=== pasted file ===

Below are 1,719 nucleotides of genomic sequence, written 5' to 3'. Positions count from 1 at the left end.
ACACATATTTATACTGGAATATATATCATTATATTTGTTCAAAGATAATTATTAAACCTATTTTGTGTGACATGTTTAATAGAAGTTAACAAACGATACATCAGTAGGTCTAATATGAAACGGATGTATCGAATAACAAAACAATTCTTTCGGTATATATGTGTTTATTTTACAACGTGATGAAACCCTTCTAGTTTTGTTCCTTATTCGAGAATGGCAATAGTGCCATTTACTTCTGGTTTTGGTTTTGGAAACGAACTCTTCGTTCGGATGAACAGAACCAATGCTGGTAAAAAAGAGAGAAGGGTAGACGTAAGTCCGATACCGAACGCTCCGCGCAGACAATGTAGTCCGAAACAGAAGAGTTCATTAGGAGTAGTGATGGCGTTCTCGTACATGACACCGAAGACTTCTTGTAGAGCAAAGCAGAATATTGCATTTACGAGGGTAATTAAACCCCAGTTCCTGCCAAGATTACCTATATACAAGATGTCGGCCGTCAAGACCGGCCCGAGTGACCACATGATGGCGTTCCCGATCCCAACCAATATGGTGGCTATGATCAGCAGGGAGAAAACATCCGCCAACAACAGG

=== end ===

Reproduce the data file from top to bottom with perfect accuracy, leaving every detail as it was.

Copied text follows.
Below are 1,719 nucleotides of genomic sequence, written 5' to 3'. Positions count from 1 at the left end.
ACACATATTTATACTGGAATATATATCATTATATTTGTTCAAAGATAATTATTAAACCTATTTTGTGTGACATGTTTAATAGAAGTTAACAAACGATACATCAGTAGGTCTAATATGAAACGGATGTATCGAATAACAAAACAATTCTTTCGGTATATATGTGTTTATTTTACAACGTGATGAAACCCTTCTAGTTTTGTTCCTTATTCGAGAATGGCAATAGTGCCATTTACTTCTGGTTTTGGTTTTGGAAACGAACTCTTCGTTCGGATGAACAGAACCAATGCTGGTAAAAAAGAGAGAAGGGTAGACGTAAGTCCGATACCGAACGCTCCGCGCAGACAATGTAGTCCGAAACAGAAGAGTTCATTAGGAGTAGTGATGGCGTTCTCGTACATGACACCGAAGACTTCTTGTAGAGCAAAGCAGAATATTGCATTTACGAGGGTAATTAAACCCCAGTTCCTGCCAAGATTACCTATATACAAGATGTCGGCCGTCAAGACCGGCCCGAGTGACCACATGATGGCGTTCCCGATCCCAACCAATATGGTGGCTATGATCAGCAGGGAGAAAACATCCGCCAACAACAGG